Which is more correct?

"Thank you for your Kindly attention."
"Thank you for you Kind Attention."

  • 1
    Welcome! In order for us to help you better, please explain what about these two sentences is confusing you and which you think is correct. Check out this information to see how to improve your question.
    – Catija
    Jul 28, 2015 at 14:47

3 Answers 3


I think the most natural phrasing would be:

Thank you for your kind attention.

Note that it is your instead of you, and that kind attention should not be capitalized as it is not a proper noun

Kindly can be used in a few different ways, none of which apply to your first sentence:

  • As an adverb, meaning in a kind way. This usage does not make sense in your first sentence: since you are using kindly to modify attention, you need an adjective.

  • As an adjective, meaning kind or gentle. But in this sense it is usually only used to apply to people. You could speak of a kindly gentleman but not a kindly gift.

  • In the set phrase thank you kindly, meaning thank you very much. You could rephrase as Thank you kindly for your attention if you want, but the meaning is slightly different. This may also come across as old-fashioned.


OP's first version probably reflects the dated/archaic form [I] thank you kindly for your attention - but it's at the very least "unidiomatic", and should definitely be avoided.

Personally, I think the word kind in the second version is both completely unnecessary and somewhat obsequious, so I wouldn't include it anyway. But if OP wants to (over-)emphasize the "kindliness" with which the attention was given, it's idiomatically valid to phrase it that way.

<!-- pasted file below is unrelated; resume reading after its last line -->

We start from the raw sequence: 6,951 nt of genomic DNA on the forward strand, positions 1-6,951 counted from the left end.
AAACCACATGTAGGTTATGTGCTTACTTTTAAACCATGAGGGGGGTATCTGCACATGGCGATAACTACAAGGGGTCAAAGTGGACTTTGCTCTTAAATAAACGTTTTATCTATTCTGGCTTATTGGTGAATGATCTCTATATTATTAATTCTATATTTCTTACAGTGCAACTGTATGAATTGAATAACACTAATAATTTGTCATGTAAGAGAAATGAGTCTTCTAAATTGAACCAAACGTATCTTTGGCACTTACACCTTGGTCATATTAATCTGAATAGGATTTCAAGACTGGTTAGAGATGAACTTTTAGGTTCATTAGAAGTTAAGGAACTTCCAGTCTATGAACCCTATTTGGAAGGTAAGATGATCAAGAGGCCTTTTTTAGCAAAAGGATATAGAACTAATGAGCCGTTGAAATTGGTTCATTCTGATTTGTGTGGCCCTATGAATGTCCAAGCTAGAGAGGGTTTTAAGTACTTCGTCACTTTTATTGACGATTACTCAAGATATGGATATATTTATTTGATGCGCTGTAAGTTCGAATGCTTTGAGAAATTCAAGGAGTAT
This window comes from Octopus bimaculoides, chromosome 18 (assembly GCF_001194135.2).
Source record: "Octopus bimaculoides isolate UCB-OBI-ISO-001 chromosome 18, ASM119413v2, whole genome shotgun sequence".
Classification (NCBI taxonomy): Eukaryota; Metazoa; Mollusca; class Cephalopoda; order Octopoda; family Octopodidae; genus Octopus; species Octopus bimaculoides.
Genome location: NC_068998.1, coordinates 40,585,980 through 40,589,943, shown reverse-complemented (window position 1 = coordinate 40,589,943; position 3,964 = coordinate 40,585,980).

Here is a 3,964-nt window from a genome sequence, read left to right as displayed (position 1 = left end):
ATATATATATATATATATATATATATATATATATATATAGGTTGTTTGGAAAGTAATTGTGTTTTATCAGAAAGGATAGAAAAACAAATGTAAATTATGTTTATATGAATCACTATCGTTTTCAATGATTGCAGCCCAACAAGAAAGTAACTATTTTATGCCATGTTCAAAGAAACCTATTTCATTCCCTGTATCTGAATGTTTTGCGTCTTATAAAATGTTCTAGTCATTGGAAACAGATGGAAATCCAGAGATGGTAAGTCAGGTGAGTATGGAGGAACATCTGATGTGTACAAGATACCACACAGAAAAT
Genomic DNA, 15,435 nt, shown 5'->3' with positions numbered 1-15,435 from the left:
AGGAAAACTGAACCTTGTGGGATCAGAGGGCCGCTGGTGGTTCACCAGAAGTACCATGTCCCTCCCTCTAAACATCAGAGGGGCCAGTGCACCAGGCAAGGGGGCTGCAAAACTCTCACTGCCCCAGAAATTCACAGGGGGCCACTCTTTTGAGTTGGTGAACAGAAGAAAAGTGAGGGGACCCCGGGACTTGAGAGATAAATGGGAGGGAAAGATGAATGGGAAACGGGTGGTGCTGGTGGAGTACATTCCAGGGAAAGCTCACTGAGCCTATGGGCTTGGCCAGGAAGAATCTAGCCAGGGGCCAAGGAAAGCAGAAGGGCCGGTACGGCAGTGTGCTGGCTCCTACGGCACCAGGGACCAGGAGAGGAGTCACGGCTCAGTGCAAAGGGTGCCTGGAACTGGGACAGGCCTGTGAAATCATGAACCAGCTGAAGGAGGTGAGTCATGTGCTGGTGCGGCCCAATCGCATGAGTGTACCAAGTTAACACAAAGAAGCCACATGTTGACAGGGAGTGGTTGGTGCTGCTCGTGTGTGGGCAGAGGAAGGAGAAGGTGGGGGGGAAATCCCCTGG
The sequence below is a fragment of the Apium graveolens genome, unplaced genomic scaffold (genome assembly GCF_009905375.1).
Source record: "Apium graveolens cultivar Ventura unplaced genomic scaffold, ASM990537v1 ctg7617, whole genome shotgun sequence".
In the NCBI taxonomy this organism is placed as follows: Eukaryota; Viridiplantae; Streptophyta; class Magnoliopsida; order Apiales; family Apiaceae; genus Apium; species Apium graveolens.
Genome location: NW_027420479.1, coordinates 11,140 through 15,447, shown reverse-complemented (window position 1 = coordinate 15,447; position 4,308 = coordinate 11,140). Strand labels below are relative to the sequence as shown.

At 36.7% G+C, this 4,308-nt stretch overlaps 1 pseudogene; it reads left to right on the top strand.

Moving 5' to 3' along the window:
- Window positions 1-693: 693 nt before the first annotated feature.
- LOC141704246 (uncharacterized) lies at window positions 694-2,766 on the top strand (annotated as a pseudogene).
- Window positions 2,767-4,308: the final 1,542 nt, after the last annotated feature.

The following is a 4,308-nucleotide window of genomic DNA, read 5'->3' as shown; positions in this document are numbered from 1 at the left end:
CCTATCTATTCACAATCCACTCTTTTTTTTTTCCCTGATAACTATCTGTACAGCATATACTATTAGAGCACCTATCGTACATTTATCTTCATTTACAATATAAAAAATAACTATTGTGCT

• It still shouldn't be "you kind attention".
    – Catija
    Jul 28, 2015 at 15:02
  • @Catija: True, but I'm sure that's just an irrelevant typo on OP's part, so I've corrected it. I further assume the non-standard capitalization is just carelessness/lack of familiarity with standard orthographic conventions, but I'm not going to bother changing that. Jul 28, 2015 at 16:23
  • You're on an English language learners site... why would you ever assume those sorts of things? Capitalization is different in different languages... the OP made the "you/your" mistake twice, which argues it may not be a typo...
    – Catija
    Jul 28, 2015 at 16:25
  • @Catija: That's as may be (I suspect it was only twice because OP used cut&paste), but whether OP actually knew about "correct" usage in that respect, it's not directly relevant to the usage being queried. Jul 28, 2015 at 17:16

The use of the word "kindly" as an adjective has gone out of use; it's old- fashioned and not easy on the ear now.

Almost all the dictionaries say that it's both an adverb and adjective. A kindly person or act is a kind one.

I quote a few phrases from a few dictionaries:

kindly old lady, kindly act- Cambridge. Kindly concern -Webster. Kindly criticism, kindly interest - The Free Dictionary.

So the sentence "Thank you for your kindly attention" is not incorrect grammatically. However, as it's unusual to use it as an adjective, we should use "kind" which is more usual and common adjective in modern English as follows

I thank you for your kind attention.

  • Why do you have (your) in parenthesis?
    – Catija
    Jul 28, 2015 at 16:30
  • Catija, I think it's optional as we already have you after thank. However, I have omitted the parenthesis as I value your comments. Thanks.
    – Khan
    Jul 28, 2015 at 17:35
  • Snailboat, Cambridge and The Free Dictionary say that kindly can describe people and acts.
    – Khan
    Jul 28, 2015 at 17:40
  • Brought homemade chicken soup out of kindly concern for my health - Merriam Webster.
    – Khan
    Jul 28, 2015 at 17:52
  • Catija/Snailboat, I would appreciate your comments in reply to my comments.
    – Khan
    Jul 28, 2015 at 19:43

You must log in to answer this question.

Not the answer you're looking for? Browse other questions tagged .